I continue to learn about how virtual reality devices are being used in cognitive therapy, physical therapy, and even pain management. As previously noted in this blog, virtual reality devices have a communitarian dimension, because they can be used to treat social phobias, such as the fear of speaking in public or interacting with others in informal social situations like parties. But VR also is used in many other clinical situations, some of which have import for creating a more inclusive basis for accommodating a greater range of citizens.
Because computer generated imagery offers a richer testing model than traditional paper and pencil exercises, it offers an invaluable aid to brain researchers. Certianly, exposure to specific and consistent forms of multi-sensory or three-dimensional stimuli improves neurological mapping. Although spatial puzzle problems have been used to problematic ends by researchers studying gender difference, such as in the case of the famous toy-stacking experiment, such puzzles have great potential to improve scientists' understanding of brain injury and recovery.
VR technology has been used for physical therapy as well. For example, wheelchair users with "visual neglect" can learn to drive more safely after negotiating virtual courses. But VR also offers the possibility of creating transformative environments for the physically handicapped. The Laboratory for Innovation in Rehabilitation Technology (LIRT) can place disabled people in virtual mountain vistas or at the center of virtual soccer fields during their physical therapy, where they can interact with virtual birds or virtual balls during the therapy session.
Finally, VR offers distracting sensory information that can assist with pain management. For young test subjects, a virtual reality scuba game provided by the Believe in Tomorrow National Children's Foundation is apparently a great improvement over merely squeezing a rubber ball during painful hospital procedures. Hunter Hoffman was an important pioneer in this field of research, and according to a recent NPR story on such clinical use of video games, Ben Sawyer of Games for Health has been a significant popularizer of these technologies. Even the media artist Rebecca Allen of UCLA has contributed to this effort to reduce pain by immersing the patient in vivid and interactive technologies.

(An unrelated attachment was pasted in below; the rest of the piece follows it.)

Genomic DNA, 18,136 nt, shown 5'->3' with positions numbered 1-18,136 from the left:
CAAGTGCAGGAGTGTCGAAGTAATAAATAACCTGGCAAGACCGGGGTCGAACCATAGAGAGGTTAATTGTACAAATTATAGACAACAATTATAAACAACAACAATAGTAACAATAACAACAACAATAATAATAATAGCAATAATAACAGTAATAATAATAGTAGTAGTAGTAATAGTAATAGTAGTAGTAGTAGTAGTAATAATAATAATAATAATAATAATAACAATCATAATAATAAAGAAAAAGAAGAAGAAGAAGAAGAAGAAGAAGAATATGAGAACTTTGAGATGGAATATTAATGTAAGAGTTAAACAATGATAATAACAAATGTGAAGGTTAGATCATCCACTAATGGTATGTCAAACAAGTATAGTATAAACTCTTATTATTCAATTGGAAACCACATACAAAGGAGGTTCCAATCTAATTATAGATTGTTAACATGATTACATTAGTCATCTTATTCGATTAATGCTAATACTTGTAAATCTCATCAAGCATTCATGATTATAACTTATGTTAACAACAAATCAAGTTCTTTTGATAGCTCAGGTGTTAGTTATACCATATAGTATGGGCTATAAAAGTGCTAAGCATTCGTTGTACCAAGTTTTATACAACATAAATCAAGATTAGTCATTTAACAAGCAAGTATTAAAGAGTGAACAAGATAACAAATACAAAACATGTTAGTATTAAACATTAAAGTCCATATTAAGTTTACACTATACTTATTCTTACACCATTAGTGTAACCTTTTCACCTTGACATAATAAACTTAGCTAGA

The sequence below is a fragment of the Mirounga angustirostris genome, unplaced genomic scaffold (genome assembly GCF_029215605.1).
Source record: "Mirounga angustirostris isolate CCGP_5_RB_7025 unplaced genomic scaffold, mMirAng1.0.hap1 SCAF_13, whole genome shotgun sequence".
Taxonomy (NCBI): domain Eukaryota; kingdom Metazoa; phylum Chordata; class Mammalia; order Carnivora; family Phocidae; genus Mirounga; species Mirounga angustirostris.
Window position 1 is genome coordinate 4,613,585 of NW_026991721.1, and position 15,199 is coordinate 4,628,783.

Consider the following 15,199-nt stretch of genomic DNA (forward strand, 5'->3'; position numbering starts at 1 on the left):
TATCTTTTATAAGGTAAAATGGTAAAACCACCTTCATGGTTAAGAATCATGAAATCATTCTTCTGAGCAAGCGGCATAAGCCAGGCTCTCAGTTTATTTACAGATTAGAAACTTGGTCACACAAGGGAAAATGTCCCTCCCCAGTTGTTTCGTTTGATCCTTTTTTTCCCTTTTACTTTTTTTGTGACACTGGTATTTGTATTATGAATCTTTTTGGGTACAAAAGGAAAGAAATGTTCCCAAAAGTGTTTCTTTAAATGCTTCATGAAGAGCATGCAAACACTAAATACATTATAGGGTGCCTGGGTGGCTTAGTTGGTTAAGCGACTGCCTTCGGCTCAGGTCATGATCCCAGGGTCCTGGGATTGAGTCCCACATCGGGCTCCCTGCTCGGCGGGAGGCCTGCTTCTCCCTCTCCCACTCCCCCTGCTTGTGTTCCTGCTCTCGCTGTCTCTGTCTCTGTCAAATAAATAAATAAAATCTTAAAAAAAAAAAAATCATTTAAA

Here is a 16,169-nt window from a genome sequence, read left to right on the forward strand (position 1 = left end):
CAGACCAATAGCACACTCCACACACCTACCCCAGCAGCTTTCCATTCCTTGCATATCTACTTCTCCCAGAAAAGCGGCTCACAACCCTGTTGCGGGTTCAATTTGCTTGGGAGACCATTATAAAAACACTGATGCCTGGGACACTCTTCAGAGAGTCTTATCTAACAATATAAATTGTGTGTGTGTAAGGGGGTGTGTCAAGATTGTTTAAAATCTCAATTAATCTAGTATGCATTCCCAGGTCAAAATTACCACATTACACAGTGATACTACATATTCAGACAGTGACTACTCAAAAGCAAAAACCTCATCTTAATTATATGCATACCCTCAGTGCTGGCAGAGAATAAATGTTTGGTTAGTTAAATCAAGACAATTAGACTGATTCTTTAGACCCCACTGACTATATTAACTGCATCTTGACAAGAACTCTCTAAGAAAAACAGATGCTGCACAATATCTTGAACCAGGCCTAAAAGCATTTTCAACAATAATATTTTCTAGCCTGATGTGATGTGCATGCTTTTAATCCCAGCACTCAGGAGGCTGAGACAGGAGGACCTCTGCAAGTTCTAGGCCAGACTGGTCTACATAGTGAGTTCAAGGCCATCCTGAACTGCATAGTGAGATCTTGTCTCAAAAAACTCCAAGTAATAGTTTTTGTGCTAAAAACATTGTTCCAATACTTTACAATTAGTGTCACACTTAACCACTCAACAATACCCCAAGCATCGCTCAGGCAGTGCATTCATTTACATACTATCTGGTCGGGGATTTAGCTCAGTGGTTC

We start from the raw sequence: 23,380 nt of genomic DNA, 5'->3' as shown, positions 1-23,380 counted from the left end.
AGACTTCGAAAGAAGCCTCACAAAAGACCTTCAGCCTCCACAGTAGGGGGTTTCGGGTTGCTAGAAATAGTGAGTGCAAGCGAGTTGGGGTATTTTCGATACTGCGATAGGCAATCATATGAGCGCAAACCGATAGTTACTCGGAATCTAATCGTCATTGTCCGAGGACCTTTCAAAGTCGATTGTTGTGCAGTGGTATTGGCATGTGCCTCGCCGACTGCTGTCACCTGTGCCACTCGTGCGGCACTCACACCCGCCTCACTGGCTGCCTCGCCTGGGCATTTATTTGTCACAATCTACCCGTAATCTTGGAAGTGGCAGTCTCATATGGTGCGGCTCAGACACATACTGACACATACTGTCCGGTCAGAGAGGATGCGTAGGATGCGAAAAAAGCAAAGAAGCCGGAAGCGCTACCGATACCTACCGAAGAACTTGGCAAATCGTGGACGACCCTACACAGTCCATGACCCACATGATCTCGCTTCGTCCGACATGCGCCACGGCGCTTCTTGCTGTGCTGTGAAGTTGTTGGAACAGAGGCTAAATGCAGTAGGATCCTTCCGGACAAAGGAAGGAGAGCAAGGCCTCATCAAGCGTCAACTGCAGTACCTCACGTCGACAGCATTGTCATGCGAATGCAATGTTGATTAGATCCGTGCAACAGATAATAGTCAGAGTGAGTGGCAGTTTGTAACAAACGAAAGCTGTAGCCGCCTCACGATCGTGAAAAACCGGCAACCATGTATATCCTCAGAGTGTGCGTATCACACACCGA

Because I was born with a rare ocular condition known as Brown's syndrome, I actually had 3-D therapy as a child during the nineteen seventies. I still remember the experience well. After each one of several eye surgeries, I went for weekly "eye exercises" to an office full of machines equipped with viewers. I would spend the time tracing images or doing other hand-eye coordination tasks that were designed to improve my spatial abilities and discourage the double-vision or mono-vision from which I periodically suffered. Being good behaviorists, the assistants gave us Starburst candies if we performed well on the day's tasks. Such vision therapy is apparently still practiced today. I wonder if both my persistent interest and my persistent skepticism about virtual reality technology can be traced to those early experiences with incipient 3-D.
Although I've abandoned eye exercises and now wear a prism in my glasses, my eyes still don't quite track together. Thus I was unable to fully appreciate the Magic Eye craze of the nineties, and the old-time stereoscopes that nostalgia buffs treasure don't work on me. However, those who have good binocular vision might enjoy this 3-D stereoscopic cell phone apparatus from Japan!